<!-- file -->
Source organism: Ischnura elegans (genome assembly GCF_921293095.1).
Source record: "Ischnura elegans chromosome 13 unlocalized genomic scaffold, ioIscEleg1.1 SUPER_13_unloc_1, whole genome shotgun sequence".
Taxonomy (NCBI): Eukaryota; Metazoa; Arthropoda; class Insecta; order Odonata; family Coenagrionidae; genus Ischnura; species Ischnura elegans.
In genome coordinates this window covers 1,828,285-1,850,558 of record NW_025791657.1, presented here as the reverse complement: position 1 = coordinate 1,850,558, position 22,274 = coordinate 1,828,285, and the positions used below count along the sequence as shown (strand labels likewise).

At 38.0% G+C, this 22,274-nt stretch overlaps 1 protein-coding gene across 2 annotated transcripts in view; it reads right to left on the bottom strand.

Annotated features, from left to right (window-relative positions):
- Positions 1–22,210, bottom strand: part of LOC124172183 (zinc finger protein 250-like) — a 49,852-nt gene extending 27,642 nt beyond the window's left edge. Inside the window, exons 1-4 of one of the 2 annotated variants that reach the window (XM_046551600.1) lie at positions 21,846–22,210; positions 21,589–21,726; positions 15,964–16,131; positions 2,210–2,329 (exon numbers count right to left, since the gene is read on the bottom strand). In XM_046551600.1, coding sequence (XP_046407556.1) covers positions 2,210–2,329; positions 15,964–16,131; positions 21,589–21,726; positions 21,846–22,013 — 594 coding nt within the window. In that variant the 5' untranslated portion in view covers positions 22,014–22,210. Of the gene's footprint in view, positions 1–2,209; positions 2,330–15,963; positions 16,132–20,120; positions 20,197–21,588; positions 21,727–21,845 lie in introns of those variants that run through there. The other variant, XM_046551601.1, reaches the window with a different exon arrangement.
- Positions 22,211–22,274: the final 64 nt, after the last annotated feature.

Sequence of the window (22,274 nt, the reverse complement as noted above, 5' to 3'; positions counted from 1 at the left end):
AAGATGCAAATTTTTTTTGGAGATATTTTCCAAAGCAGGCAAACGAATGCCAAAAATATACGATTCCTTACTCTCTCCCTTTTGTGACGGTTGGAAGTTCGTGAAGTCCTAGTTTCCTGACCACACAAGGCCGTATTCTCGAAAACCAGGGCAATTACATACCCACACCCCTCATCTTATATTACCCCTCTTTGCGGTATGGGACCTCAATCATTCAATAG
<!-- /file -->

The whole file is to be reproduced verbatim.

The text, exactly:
Source organism: Ischnura elegans (genome assembly GCF_921293095.1).
Source record: "Ischnura elegans chromosome 13 unlocalized genomic scaffold, ioIscEleg1.1 SUPER_13_unloc_1, whole genome shotgun sequence".
Taxonomy (NCBI): Eukaryota; Metazoa; Arthropoda; class Insecta; order Odonata; family Coenagrionidae; genus Ischnura; species Ischnura elegans.
In genome coordinates this window covers 1,828,285-1,850,558 of record NW_025791657.1, presented here as the reverse complement: position 1 = coordinate 1,850,558, position 22,274 = coordinate 1,828,285, and the positions used below count along the sequence as shown (strand labels likewise).

At 38.0% G+C, this 22,274-nt stretch overlaps 1 protein-coding gene across 2 annotated transcripts in view; it reads right to left on the bottom strand.

Annotated features, from left to right (window-relative positions):
- Positions 1–22,210, bottom strand: part of LOC124172183 (zinc finger protein 250-like) — a 49,852-nt gene extending 27,642 nt beyond the window's left edge. Inside the window, exons 1-4 of one of the 2 annotated variants that reach the window (XM_046551600.1) lie at positions 21,846–22,210; positions 21,589–21,726; positions 15,964–16,131; positions 2,210–2,329 (exon numbers count right to left, since the gene is read on the bottom strand). In XM_046551600.1, coding sequence (XP_046407556.1) covers positions 2,210–2,329; positions 15,964–16,131; positions 21,589–21,726; positions 21,846–22,013 — 594 coding nt within the window. In that variant the 5' untranslated portion in view covers positions 22,014–22,210. Of the gene's footprint in view, positions 1–2,209; positions 2,330–15,963; positions 16,132–20,120; positions 20,197–21,588; positions 21,727–21,845 lie in introns of those variants that run through there. The other variant, XM_046551601.1, reaches the window with a different exon arrangement.
- Positions 22,211–22,274: the final 64 nt, after the last annotated feature.

Sequence of the window (22,274 nt, the reverse complement as noted above, 5' to 3'; positions counted from 1 at the left end):
AAGATGCAAATTTTTTTTGGAGATATTTTCCAAAGCAGGCAAACGAATGCCAAAAATATACGATTCCTTACTCTCTCCCTTTTGTGACGGTTGGAAGTTCGTGAAGTCCTAGTTTCCTGACCACACAAGGCCGTATTCTCGAAAACCAGGGCAATTACATACCCACACCCCTCATCTTATATTACCCCTCTTTGCGGTATGGGACCTCAATCATTCAATAG